Erci E is a Turkish musician from Berlin, who is known by most Turks here in Germany and in Turkey as the beat-maker, rapper and co-founder of Cartel, the first Turkish rap group to make it singing rap songs in Turkish. 

Taking their inspiration from the attacks of Mölln and Solingen in the 90’s, Cartel gave voice to a generation of Turkish youths, who had been born in Germany, and who encountered every-day racism, barred from entering discotheques, called “kanaken”, a racial slur similar to “dago”, “wop”, “nigger” by the public at large, while being confronted with the slogan “Türken Raus!” (Turks out!) daubed on Berlin walls.

Not only did Cartel win over Turkish youth in Germany, giving them a message of hope, but they achieved a phenomenal and unexpected success in Turkey, where they played to sold out football stadiums.

Erci E (short for Ergün), as beat-maker, was the only Berliner. The others were made up of crews from Kiel and Nuremberg. In addition to Turks, the group consisted of a German and a Jamaican. After going platinum in Turkey, and spawning a whole slew of Turkish rap acts and artists, the group disbanded almost as suddenly as they had formed.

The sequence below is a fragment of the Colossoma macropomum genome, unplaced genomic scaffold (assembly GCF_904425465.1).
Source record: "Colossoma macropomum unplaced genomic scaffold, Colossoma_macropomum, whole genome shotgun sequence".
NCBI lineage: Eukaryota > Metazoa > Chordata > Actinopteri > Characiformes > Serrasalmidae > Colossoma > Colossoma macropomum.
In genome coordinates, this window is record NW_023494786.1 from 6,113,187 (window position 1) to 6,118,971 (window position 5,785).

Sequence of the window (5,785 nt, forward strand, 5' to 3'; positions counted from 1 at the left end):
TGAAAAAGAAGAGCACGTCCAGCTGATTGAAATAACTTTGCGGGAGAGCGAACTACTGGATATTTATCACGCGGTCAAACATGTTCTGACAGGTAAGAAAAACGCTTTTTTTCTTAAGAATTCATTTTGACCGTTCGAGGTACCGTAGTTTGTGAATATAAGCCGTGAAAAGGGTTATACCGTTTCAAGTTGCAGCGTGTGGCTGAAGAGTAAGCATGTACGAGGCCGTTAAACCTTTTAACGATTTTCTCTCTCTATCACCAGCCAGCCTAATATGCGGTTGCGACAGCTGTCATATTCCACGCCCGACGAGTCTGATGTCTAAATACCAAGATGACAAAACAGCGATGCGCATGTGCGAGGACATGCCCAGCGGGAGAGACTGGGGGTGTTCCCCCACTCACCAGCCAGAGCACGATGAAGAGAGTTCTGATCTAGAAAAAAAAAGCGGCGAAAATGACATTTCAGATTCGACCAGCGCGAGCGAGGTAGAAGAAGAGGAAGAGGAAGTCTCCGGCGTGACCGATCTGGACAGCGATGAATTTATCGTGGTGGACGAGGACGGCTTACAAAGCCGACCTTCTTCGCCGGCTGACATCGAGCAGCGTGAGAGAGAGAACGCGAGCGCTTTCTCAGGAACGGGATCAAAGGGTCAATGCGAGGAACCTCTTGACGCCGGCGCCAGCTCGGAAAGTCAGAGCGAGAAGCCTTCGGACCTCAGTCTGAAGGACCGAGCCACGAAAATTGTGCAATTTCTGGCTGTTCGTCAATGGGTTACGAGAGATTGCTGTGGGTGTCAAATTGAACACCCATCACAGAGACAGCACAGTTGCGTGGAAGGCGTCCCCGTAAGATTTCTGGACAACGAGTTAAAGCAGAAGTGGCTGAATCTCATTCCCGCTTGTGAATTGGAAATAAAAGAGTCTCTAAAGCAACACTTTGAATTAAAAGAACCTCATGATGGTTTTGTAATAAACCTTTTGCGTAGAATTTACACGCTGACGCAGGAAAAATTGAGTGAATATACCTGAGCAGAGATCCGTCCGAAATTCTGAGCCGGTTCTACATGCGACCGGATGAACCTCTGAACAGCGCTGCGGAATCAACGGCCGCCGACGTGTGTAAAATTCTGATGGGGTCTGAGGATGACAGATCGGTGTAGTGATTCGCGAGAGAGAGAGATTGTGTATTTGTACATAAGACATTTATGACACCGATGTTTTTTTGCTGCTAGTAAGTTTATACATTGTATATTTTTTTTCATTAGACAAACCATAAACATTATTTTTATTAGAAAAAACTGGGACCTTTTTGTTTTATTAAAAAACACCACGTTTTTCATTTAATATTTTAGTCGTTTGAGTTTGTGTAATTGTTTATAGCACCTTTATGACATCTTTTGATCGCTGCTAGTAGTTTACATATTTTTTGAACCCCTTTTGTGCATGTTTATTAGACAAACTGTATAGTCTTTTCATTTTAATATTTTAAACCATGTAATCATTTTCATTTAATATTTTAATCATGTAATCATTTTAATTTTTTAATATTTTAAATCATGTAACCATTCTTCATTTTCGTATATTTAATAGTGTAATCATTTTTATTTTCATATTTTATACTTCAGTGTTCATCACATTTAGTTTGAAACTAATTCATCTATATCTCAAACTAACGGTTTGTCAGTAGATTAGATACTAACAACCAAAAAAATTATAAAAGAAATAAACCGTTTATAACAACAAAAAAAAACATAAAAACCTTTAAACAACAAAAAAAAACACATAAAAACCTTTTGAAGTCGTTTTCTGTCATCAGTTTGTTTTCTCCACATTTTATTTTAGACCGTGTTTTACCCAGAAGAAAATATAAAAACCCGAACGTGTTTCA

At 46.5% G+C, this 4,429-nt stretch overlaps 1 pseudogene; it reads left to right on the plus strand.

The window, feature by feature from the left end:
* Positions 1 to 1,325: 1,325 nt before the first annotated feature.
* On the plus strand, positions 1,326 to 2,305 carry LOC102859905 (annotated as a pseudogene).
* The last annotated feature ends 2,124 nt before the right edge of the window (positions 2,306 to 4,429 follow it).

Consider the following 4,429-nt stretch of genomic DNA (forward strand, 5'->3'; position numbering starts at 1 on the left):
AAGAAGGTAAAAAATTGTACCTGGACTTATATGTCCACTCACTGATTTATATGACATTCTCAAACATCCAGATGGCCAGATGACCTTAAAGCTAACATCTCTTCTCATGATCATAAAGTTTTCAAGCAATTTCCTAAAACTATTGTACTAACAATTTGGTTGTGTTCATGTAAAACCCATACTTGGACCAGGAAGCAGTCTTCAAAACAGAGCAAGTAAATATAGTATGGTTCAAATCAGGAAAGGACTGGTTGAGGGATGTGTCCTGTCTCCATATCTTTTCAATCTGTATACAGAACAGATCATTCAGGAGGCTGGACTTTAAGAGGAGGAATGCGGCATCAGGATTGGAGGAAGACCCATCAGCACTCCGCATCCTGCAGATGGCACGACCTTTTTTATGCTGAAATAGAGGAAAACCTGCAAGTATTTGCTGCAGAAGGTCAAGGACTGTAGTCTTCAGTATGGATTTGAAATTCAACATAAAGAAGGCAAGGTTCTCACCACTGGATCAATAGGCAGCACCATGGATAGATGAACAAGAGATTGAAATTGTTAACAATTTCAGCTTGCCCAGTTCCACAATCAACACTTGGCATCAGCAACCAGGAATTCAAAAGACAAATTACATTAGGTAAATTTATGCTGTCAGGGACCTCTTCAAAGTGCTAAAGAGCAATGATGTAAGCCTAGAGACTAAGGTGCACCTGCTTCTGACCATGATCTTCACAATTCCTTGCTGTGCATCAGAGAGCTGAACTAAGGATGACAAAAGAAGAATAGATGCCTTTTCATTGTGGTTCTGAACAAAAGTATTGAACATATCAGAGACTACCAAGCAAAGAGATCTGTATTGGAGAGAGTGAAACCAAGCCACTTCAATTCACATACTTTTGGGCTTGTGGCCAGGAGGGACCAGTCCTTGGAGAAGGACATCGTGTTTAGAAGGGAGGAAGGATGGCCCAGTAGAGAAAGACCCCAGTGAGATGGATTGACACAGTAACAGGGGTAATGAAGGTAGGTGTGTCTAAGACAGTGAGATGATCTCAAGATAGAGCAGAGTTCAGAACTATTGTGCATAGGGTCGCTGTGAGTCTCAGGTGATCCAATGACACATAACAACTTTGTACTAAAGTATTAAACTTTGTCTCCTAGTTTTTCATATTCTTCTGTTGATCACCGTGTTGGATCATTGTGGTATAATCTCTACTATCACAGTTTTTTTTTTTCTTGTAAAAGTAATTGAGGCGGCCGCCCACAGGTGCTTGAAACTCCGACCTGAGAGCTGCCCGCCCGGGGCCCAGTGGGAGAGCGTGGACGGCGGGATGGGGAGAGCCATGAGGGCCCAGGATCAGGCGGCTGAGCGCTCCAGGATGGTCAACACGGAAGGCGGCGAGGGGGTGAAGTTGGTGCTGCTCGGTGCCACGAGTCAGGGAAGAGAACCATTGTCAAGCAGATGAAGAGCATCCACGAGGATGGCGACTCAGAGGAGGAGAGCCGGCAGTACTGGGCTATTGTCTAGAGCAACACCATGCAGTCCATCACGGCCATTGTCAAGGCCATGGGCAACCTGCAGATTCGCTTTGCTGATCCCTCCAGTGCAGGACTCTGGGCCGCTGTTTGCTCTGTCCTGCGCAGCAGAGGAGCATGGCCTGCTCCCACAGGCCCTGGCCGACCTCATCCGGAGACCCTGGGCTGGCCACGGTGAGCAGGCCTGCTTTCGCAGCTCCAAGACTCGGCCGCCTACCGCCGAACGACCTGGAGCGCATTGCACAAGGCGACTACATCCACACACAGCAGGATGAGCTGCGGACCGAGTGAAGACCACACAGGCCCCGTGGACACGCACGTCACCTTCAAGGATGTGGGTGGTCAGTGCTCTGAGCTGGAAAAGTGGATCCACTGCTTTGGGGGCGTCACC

Erci E went on to embark on a successful solo carrier, creating some infectious tracks, characterized by Turkish language vocals offset with arabesk hooks and samples. At the moment he is at work on a new song, which he declines to tell me much about, save that it’s inspiration lay in the latest attacks in Hanau.

Over the course of the last ten years I met and interviewed Erci E three times during my research on Turkish hip-hop, and always found him outspoken and enthusiastic, willing to experiment and  a great source of knowledge pertaining to Turkish music.

What were your first impressions when you heard about the shooting in Hanau?

It hit me really deep. It brought up old traumas that I didn’t even know that I had. These were just normal young people. Germany’s children who were killed like flies.  The pain of the boys who survived. What they said. The terror in their faces. It was the same terror in the faces of the Jews in Nazi times that we know from old films. A mother with two children died. A pregnant women escaped through a window, didn’t die, but the child died. And then it all came to the surface. That we are fair game. That’s the crazy thing. Anyone can be shot at any time.